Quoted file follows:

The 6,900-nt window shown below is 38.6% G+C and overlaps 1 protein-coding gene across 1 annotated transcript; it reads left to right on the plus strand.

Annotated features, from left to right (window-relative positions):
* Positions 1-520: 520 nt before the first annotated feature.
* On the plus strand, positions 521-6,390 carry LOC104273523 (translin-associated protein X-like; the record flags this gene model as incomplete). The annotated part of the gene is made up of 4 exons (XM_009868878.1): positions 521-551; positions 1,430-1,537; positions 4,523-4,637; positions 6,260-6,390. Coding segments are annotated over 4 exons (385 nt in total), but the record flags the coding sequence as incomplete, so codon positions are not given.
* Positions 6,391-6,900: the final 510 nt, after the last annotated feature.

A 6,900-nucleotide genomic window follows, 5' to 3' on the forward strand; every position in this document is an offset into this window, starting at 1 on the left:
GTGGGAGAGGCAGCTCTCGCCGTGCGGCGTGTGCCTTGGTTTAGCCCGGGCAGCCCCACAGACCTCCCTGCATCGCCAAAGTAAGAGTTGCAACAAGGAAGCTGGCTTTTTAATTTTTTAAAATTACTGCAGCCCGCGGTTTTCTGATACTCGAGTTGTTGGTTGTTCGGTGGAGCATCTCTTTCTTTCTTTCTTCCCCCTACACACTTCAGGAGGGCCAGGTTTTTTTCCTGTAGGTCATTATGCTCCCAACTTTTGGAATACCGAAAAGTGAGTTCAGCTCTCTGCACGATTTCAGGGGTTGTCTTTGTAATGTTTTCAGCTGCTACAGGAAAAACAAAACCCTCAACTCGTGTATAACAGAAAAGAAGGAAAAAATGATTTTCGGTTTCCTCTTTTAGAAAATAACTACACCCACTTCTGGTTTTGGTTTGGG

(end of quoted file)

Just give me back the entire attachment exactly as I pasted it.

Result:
The 6,900-nt window shown below is 38.6% G+C and overlaps 1 protein-coding gene across 1 annotated transcript; it reads left to right on the plus strand.

Annotated features, from left to right (window-relative positions):
* Positions 1-520: 520 nt before the first annotated feature.
* On the plus strand, positions 521-6,390 carry LOC104273523 (translin-associated protein X-like; the record flags this gene model as incomplete). The annotated part of the gene is made up of 4 exons (XM_009868878.1): positions 521-551; positions 1,430-1,537; positions 4,523-4,637; positions 6,260-6,390. Coding segments are annotated over 4 exons (385 nt in total), but the record flags the coding sequence as incomplete, so codon positions are not given.
* Positions 6,391-6,900: the final 510 nt, after the last annotated feature.

A 6,900-nucleotide genomic window follows, 5' to 3' on the forward strand; every position in this document is an offset into this window, starting at 1 on the left:
GTGGGAGAGGCAGCTCTCGCCGTGCGGCGTGTGCCTTGGTTTAGCCCGGGCAGCCCCACAGACCTCCCTGCATCGCCAAAGTAAGAGTTGCAACAAGGAAGCTGGCTTTTTAATTTTTTAAAATTACTGCAGCCCGCGGTTTTCTGATACTCGAGTTGTTGGTTGTTCGGTGGAGCATCTCTTTCTTTCTTTCTTCCCCCTACACACTTCAGGAGGGCCAGGTTTTTTTCCTGTAGGTCATTATGCTCCCAACTTTTGGAATACCGAAAAGTGAGTTCAGCTCTCTGCACGATTTCAGGGGTTGTCTTTGTAATGTTTTCAGCTGCTACAGGAAAAACAAAACCCTCAACTCGTGTATAACAGAAAAGAAGGAAAAAATGATTTTCGGTTTCCTCTTTTAGAAAATAACTACACCCACTTCTGGTTTTGGTTTGGG